Smarty Pants and Genius Genes
Via Tyler Cowen, it seems that China is taking a serious look at the genetics of IQ.
At a former paper-printing factory in Hong Kong, a 20-year-old wunderkind named Zhao Bowen has embarked on a challenging and potentially controversial quest: uncovering the genetics of intelligence.
DNA samples from the super smart are being scarfed up and fed to 100 powerful gene sequencing machines. Evidently, the effort is patterned on a previous analysis that elucidated some of the genetics of height. Apparently it took DNA from about 10000 people to isolate 1000 genes that make you tall.
"People have chosen to ignore the genetics of intelligence for a long time," said Mr. Zhao, who hopes to publish his team's initial findings this summer. "People believe it's a controversial topic, especially in the West. That's not the case in China," where IQ studies are regarded more as a scientific challenge and therefore are easier to fund.
The roots of intelligence are a mystery. Studies show that at least half of the variation in intelligence quotient, or IQ, is inherited. But while scientists have identified some genes that can significantly lower IQ—in people afflicted with mental retardation, for example—truly important genes that affect normal IQ variation have yet to be pinned down.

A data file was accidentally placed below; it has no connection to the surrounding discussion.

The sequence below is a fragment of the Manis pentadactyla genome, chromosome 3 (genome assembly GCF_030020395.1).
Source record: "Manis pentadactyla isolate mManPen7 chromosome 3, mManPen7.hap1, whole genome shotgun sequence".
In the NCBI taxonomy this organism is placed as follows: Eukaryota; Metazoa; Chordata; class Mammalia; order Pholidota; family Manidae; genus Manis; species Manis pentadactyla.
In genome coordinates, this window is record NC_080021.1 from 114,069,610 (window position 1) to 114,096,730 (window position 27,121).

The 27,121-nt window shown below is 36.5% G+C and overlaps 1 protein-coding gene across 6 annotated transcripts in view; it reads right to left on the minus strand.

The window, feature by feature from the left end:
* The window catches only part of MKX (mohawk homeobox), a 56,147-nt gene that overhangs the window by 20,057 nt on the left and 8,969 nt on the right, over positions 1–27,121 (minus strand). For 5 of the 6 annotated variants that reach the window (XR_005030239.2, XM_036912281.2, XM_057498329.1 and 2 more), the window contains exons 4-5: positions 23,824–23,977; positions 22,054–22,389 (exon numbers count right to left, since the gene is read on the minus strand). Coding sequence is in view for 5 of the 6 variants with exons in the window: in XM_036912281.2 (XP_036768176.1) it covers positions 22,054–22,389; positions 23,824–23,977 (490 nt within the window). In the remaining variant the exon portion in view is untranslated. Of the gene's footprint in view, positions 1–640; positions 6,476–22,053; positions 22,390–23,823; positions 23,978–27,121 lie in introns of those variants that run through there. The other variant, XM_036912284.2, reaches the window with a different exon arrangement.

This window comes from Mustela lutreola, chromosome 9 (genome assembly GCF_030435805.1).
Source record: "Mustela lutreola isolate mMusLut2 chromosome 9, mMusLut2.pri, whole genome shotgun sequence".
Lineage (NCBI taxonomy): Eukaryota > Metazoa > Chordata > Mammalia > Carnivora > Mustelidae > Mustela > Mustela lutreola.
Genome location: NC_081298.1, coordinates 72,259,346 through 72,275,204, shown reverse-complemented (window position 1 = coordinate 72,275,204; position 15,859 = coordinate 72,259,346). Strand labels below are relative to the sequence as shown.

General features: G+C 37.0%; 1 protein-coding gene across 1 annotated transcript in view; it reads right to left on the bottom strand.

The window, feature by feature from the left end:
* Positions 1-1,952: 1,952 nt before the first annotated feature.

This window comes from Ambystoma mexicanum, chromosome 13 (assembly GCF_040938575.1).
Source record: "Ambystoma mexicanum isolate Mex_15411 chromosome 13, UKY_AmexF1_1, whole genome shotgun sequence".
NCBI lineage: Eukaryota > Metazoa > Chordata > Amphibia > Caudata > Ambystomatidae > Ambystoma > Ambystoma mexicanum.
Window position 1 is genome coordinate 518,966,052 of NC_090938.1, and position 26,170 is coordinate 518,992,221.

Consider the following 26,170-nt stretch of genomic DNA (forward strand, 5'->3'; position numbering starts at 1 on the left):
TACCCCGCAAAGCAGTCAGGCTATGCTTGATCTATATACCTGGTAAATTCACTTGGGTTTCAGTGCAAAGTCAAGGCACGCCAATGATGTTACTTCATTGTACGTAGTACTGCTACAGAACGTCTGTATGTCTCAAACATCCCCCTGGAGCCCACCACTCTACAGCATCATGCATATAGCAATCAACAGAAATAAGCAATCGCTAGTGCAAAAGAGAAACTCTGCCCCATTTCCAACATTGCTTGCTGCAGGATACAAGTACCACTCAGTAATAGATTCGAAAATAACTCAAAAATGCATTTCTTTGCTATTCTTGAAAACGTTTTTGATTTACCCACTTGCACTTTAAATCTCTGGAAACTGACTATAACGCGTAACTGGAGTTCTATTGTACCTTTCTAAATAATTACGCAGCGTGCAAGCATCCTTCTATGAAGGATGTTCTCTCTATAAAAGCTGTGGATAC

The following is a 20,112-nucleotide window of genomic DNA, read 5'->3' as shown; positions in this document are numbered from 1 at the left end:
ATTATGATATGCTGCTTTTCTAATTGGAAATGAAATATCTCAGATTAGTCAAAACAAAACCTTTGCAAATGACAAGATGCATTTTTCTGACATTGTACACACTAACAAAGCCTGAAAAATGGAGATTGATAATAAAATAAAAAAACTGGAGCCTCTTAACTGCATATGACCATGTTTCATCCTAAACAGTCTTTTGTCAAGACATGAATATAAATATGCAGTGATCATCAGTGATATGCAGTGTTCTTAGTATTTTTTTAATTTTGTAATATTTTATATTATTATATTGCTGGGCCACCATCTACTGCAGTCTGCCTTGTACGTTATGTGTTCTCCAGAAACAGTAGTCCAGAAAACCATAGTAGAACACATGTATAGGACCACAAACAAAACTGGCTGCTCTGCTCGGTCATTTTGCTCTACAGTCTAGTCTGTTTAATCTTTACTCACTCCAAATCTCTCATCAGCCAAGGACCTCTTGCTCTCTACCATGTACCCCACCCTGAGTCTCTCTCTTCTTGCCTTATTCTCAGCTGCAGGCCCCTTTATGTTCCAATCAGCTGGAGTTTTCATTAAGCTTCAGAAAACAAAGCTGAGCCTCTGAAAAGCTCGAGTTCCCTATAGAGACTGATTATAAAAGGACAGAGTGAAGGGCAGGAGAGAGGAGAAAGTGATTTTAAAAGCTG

Zhao is looking for IQ equivalent of the 6'9" person, those with IQs of 160 and up - four standard deviations above the mean, or about 1 in 30,000. Obviously, these people are pretty rare, so finding them is a task in itself.
One part of the plan called for shifting to saliva-based DNA samples obtained from mathematically gifted people, including Chinese who had participated in mathematics or science Olympiad training camps.
Another involved the collection of DNA samples from high-IQ individuals from the U.S. and other countries, including those with extremely high SAT scores, and those with a doctorate in physics or math from an elite university. In addition, anyone could enroll via BGI's website if they met the criteria.
The SAT maxes out below 4 standard deviations, so I'm not sure what this criterion amounts to. Prestigious U is also a bit vague, but readers in that category can apply, I suppose. AG, at least, should qualify.